Team GB's men's rowers emotional over Tokyo Olympic Games 2020 training
John Collins, GB rower: "Coming back [from Rio 2016] without a medal is haunting in ways you would never possibly foresee."
By Geraint Hughes, Sky Sports News reporter in the Sierra Nevada Mountains in Spain
Last Updated: 08/01/20 6:01pm
Sky Sports News reporter Geraint Hughes visits the Team GB men's rowing team's gruelling training camp in Spain, as their preparations for the Tokyo 2020 Olympic Games ramp up...
Why would a 6ft-plus giant of man break down in tears? He's an Olympic rower, physically he is as fit as a human can be, he enjoys his sport, he likes his colleagues and he has a loving family.
The answer is simple. The drive to become an Olympic Champion can do funny things to the mind and 6ft-plus giants are still humans with emotions.
Fatigue through a punishing training camp, lack of sleep, all at an altitude of 7500ft, may also drive a grown man to tears.
John Collins, who competed in the men's double sculls event in Rio four years ago, won't mind me telling you that it was him who broke down in tears when I asked him why he was so driven, so desperate to win a medal as a Team GB rower at Tokyo 2020.
He'd narrowly missed out on a medal four years ago in Brazil, so years of training, pain and innumerable family sacrifices have become amplified as he aims for selection for Team GB at Tokyo.
"Rio opened my eyes to what a results-based industry the Olympics is," he told Sky Sports News.
"Coming back without a medal is haunting in ways you would never possibly foresee going into it.
"You do very much feel like an 'also-ran' if you haven't got medals."
When asked about what medal success at Tokyo 2020 would mean for Collins, he said: "Peace I think, but also rewarding the people that have supported us.
"Your friends and family are so happy that you are just there.
"The reason why I am getting so emotional is that you really want to give them a medal to give them something back."
His emotion was raw and genuine.
Collins was also exhausted. He was nearing the end of a two-week altitude camp in the Sierra Nevada Mountains in Spain and at around 7500ft, the effects of altitude are marked.
Oxygen is at a premium even if you are just walking, so pounding a rowing machine for hours, drill after drill, can be extraordinarily challenging.
So why do it? Well, during the winter months is when a lot of athletes, not just rowers, will put in the hard training to get themselves to the fitness levels needed to not just compete at an Olympics, but to be selected.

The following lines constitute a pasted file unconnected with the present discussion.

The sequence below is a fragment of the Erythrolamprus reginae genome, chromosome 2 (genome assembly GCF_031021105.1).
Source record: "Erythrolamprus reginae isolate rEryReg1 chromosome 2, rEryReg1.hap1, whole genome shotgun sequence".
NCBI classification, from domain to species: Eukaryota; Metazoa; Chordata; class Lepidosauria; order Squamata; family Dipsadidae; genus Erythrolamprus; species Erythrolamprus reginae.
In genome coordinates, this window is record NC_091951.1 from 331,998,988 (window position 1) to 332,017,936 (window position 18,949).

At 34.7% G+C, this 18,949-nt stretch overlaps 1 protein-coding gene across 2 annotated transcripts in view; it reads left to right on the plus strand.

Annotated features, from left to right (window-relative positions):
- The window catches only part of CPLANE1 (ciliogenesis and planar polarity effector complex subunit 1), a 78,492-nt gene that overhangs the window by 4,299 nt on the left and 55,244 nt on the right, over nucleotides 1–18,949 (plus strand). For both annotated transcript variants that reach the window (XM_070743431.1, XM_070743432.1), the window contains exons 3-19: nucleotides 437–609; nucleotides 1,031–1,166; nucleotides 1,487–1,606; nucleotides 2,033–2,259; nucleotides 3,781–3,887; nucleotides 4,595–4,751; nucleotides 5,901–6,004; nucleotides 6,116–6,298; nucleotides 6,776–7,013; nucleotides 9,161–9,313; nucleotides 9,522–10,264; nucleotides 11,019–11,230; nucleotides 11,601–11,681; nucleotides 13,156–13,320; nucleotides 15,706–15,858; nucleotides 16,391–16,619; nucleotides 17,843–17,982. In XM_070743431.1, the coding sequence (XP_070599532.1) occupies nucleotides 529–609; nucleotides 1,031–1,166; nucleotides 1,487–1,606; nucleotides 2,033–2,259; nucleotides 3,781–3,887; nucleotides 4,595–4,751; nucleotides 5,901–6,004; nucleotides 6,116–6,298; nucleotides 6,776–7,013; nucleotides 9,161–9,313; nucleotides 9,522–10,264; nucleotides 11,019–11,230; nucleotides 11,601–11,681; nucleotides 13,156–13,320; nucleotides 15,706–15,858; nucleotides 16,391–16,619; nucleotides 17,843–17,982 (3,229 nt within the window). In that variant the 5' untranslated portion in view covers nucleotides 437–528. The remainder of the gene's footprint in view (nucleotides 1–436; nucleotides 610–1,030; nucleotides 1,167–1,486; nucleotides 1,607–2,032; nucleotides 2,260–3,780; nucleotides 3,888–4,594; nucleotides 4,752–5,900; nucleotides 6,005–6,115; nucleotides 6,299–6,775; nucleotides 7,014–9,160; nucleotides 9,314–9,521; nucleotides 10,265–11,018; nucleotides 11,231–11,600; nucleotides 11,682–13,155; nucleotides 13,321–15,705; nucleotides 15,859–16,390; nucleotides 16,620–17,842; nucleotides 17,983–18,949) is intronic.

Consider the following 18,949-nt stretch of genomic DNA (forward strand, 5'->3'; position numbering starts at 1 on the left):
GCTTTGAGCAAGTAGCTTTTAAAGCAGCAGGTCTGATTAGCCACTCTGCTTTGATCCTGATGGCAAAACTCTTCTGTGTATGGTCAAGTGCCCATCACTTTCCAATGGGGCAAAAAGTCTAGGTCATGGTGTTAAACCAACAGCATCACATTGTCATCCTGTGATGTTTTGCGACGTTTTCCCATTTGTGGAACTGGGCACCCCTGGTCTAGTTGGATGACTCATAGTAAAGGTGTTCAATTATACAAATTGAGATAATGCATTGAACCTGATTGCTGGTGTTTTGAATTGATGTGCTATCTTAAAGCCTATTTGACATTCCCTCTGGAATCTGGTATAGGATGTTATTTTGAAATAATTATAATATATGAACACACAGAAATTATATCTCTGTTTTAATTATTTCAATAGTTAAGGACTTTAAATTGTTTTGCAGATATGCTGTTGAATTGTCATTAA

The training can be brutal, but training at altitude can speed up the fitness process, as Collins put it: "Two weeks of utter pain here replicates three weeks of pain at sea level."
Could you eat 8,000 calories a day for Olympic gold?
- GB rowers eat more than 8,000 calories a day at altitude - that's 3000 more than Anthony Joshua eats during training
- Breakfast often includes SIX poached eggs, EIGHT pieces of toast, porridge and cereal
- They'll actually have TWO breakfasts - one before and after training
All of Collins' team-mates were physically spent, coming towards the end of their two-week stint in the Sierra Nevada Mountains.
Vision narrows, lungs burn and occasionally the body gives up once the target is reached, collapsing off their rowing machines into the arms of capable and caring support staff.
Welfare of the athletes is always the top priority and team doctors, physios and nutritionists are all on hand to get them through the intense training - their performances constantly monitored by a team of analysts from SAS - the official analytics partner of British Rowing.
By taking regular blood samples from the rowers' ear lobes during sessions, SAS are able to measure exactly how hard the rowers are working and provide a complete picture of their progression over time. The data they collect sometimes even enables them to tell if an athlete is showing signs of an injury before the symptoms present themselves.
Using a high-performance facility at altitude, GB Rowing is giving its head coach Jurgen Groebler his best shot at assembling a men's squad capable of delivering medals.
For Tokyo, he is also in charge of ensuring the women's squad delivers podium glory.
The team as a whole is one of Team GB's greatest success stories, having won a gold medal at every Games since 1984. No other sport can match that.
Part of the training process and part of the reason for an altitude camp that hurts is to push GB rower's beyond what they think their physical and mental limits are.
So when they line up in an Olympic Final, as they invariably do, it's not the worst thing they've been through that year either mentally or physically.
It's a different way of preparing, but it works; 63 Olympic medals and counting.